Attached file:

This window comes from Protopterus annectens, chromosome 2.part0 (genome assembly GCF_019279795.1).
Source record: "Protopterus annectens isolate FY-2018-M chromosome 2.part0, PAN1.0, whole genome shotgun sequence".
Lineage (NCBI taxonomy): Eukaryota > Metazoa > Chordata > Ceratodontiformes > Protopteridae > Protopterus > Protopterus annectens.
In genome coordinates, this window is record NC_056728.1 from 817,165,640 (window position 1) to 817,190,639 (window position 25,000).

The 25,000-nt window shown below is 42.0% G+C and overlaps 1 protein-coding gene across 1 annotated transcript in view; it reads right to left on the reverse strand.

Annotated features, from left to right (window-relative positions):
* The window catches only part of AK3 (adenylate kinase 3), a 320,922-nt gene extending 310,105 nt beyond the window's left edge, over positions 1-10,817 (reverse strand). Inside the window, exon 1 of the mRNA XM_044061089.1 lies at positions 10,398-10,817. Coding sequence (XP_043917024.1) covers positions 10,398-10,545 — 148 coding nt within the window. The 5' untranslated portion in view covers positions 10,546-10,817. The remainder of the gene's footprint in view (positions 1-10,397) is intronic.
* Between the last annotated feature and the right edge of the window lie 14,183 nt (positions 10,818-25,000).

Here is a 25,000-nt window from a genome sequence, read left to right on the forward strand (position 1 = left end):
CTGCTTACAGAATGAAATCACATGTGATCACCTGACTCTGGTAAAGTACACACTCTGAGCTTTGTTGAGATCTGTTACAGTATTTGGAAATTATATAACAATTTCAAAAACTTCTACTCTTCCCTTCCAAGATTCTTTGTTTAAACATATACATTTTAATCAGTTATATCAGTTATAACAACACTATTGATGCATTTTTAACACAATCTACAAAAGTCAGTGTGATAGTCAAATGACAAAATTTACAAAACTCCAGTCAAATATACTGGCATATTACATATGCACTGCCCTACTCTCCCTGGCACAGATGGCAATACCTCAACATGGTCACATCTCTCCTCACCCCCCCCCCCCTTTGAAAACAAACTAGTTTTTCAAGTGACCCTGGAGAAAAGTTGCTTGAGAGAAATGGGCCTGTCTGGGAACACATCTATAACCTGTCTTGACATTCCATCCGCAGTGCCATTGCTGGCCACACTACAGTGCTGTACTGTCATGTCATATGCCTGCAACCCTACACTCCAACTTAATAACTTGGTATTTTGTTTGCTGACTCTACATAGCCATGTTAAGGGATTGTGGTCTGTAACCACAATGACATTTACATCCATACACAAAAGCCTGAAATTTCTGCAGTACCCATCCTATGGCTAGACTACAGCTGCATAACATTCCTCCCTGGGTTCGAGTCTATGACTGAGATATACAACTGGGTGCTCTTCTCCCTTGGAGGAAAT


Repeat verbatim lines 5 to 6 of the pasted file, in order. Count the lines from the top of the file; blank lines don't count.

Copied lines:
The 25,000-nt window shown below is 42.0% G+C and overlaps 1 protein-coding gene across 1 annotated transcript in view; it reads right to left on the reverse strand.

Annotated features, from left to right (window-relative positions):